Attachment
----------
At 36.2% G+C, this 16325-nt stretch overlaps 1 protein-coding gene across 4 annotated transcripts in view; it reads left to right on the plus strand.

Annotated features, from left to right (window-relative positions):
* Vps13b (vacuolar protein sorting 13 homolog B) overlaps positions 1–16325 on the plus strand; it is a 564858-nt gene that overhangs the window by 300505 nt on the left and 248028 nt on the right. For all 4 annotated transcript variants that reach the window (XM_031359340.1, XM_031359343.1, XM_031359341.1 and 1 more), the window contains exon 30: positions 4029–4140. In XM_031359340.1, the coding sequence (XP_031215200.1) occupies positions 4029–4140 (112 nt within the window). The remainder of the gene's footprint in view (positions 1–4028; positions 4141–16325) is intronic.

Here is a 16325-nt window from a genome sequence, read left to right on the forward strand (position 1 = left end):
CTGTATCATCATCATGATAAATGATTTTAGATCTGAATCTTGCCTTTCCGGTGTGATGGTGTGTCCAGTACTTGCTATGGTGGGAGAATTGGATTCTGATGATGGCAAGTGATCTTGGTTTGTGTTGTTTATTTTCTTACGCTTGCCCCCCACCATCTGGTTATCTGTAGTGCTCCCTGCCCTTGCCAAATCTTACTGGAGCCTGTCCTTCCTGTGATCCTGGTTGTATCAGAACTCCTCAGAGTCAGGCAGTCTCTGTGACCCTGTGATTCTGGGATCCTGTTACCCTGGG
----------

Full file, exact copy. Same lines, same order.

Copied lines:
At 36.2% G+C, this 16325-nt stretch overlaps 1 protein-coding gene across 4 annotated transcripts in view; it reads left to right on the plus strand.

Annotated features, from left to right (window-relative positions):
* Vps13b (vacuolar protein sorting 13 homolog B) overlaps positions 1–16325 on the plus strand; it is a 564858-nt gene that overhangs the window by 300505 nt on the left and 248028 nt on the right. For all 4 annotated transcript variants that reach the window (XM_031359340.1, XM_031359343.1, XM_031359341.1 and 1 more), the window contains exon 30: positions 4029–4140. In XM_031359340.1, the coding sequence (XP_031215200.1) occupies positions 4029–4140 (112 nt within the window). The remainder of the gene's footprint in view (positions 1–4028; positions 4141–16325) is intronic.

Here is a 16325-nt window from a genome sequence, read left to right on the forward strand (position 1 = left end):
CTGTATCATCATCATGATAAATGATTTTAGATCTGAATCTTGCCTTTCCGGTGTGATGGTGTGTCCAGTACTTGCTATGGTGGGAGAATTGGATTCTGATGATGGCAAGTGATCTTGGTTTGTGTTGTTTATTTTCTTACGCTTGCCCCCCACCATCTGGTTATCTGTAGTGCTCCCTGCCCTTGCCAAATCTTACTGGAGCCTGTCCTTCCTGTGATCCTGGTTGTATCAGAACTCCTCAGAGTCAGGCAGTCTCTGTGACCCTGTGATTCTGGGATCCTGTTACCCTGGG